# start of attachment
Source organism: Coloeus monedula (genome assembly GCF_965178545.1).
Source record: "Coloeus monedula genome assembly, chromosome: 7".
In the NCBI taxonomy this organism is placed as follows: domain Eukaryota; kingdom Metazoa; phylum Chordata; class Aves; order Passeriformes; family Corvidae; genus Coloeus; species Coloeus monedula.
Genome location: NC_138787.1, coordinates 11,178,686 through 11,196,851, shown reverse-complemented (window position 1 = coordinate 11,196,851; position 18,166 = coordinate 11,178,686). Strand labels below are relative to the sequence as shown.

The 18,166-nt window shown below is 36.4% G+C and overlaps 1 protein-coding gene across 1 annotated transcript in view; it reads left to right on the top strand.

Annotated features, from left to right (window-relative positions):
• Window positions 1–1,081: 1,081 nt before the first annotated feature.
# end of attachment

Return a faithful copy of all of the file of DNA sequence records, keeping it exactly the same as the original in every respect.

Source organism: Coloeus monedula (genome assembly GCF_965178545.1).
Source record: "Coloeus monedula genome assembly, chromosome: 7".
In the NCBI taxonomy this organism is placed as follows: domain Eukaryota; kingdom Metazoa; phylum Chordata; class Aves; order Passeriformes; family Corvidae; genus Coloeus; species Coloeus monedula.
Genome location: NC_138787.1, coordinates 11,178,686 through 11,196,851, shown reverse-complemented (window position 1 = coordinate 11,196,851; position 18,166 = coordinate 11,178,686). Strand labels below are relative to the sequence as shown.

The 18,166-nt window shown below is 36.4% G+C and overlaps 1 protein-coding gene across 1 annotated transcript in view; it reads left to right on the top strand.

Annotated features, from left to right (window-relative positions):
• Window positions 1–1,081: 1,081 nt before the first annotated feature.